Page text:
Informational session about new SAT held at Blair

March 10, 2004, midnight | By Cori Cohen | 20 years, 3 months ago

Anxious Montgomery County students and parents filled the SAC Tuesday night for an informational session about the new SAT.

The new SAT will be implemented in March of 2005 for the class of 2006. Along with changes to the math and verbal sections, a new writing section will be added, making the highest possible score a 2400 and the total test time 35 minutes longer, said Mary Fry, who works for the College Board and conducted the meeting.

The College Board states that the new SAT is being administered in order to "make the SAT more consistent with the curriculum practices in high school and college, help colleges make better admissions placement decisions and reinforce the importance of writing skills throughout the student's education."

The writing section will be similar to the Writing SAT II, in which students answer multiple-choice questions and respond to a prompt. Each prompt will consist of an opinion question and the students must respond, writing persuasively. According to the College Board, many colleges have endorsed the writing section and will no longer require a Writing SAT II. Colleges will also have access to the student's essay online and will be able to use that in their decision-making process.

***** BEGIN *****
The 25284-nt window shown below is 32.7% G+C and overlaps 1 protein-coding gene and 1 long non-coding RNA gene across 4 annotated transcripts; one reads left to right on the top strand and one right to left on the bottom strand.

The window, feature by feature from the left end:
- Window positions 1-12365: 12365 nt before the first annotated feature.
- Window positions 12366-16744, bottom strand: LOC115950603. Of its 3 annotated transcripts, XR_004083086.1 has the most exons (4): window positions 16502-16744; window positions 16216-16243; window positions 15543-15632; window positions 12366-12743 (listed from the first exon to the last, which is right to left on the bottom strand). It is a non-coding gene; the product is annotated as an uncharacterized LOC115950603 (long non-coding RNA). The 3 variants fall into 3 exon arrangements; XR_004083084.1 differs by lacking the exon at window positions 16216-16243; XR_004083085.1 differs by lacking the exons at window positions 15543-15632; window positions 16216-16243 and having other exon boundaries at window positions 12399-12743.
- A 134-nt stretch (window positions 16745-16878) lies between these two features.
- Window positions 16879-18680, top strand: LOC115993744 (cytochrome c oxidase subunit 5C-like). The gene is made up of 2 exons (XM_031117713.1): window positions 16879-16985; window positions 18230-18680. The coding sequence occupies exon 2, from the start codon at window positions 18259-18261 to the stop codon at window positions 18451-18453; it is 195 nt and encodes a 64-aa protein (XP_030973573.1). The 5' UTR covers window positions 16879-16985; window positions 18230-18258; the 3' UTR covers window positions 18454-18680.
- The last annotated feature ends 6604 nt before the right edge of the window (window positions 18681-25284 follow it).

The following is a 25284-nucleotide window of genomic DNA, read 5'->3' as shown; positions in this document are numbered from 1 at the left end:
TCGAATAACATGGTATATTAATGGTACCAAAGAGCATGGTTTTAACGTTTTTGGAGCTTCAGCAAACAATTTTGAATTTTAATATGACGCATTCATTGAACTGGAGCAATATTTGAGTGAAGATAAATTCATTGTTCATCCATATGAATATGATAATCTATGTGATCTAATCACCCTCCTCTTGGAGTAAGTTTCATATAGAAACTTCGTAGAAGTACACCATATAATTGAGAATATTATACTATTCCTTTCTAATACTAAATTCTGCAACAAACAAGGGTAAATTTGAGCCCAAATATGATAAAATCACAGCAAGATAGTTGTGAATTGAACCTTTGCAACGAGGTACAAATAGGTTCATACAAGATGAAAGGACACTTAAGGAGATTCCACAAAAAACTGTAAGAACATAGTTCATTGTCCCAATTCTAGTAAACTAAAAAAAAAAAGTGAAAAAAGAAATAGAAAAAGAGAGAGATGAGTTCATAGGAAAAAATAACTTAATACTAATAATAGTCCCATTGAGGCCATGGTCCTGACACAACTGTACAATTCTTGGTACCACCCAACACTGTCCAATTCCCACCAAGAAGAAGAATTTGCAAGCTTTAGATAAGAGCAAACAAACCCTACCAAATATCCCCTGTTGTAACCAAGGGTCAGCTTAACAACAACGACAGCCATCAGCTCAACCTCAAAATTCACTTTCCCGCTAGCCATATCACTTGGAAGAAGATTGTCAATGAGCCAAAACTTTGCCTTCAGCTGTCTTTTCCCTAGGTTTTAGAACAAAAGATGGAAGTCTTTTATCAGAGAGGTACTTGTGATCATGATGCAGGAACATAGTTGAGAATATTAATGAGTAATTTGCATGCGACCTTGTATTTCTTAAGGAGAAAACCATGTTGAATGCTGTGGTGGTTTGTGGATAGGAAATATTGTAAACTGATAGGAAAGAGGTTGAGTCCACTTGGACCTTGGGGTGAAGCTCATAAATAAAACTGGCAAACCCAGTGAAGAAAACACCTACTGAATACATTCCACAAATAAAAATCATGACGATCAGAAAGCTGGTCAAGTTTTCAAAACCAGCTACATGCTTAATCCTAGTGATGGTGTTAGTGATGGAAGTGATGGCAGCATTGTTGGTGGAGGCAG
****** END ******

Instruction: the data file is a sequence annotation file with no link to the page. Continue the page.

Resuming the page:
Changes will also be made to the verbal section. The analogies will be removed and replaced with short critical reading passages. According to Fry, these passages are designed to "make you think and draw conclusions."

Algebra II-based questions will replace quantitative comparisons in the math sections. Examples of new math concepts include scatterplots, matrices, absolute value and trigonometry.

Many parents seemed skeptical about the changes. Parents were mainly concerned that the class of 2006 would not have enough prep time since practice tests will not be released until the summer of 2004. Parents worried that SAT strategies would change for the new test after Fry warned parents that prep courses would not have access to the test until it is released to the public.

Carol K. Blum, director of high-school instruction and achievement, attempted to alleviate parental concerns by assuring that MCPS is working very closely with the College Board to make sure students are prepared. She said they are working together to make a test prep course, which is now being offered online.

Meanwhile, Fry said the best way to study is to answer practice questions
when they are available and read and write out of school.

For more information, visit the College Board

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Cori Cohen. Cori Cohen is a senior. And guess what? She made has made some new friends! CICADAS! She loves taking them for drives and is starting a "save the cicadas program." More »

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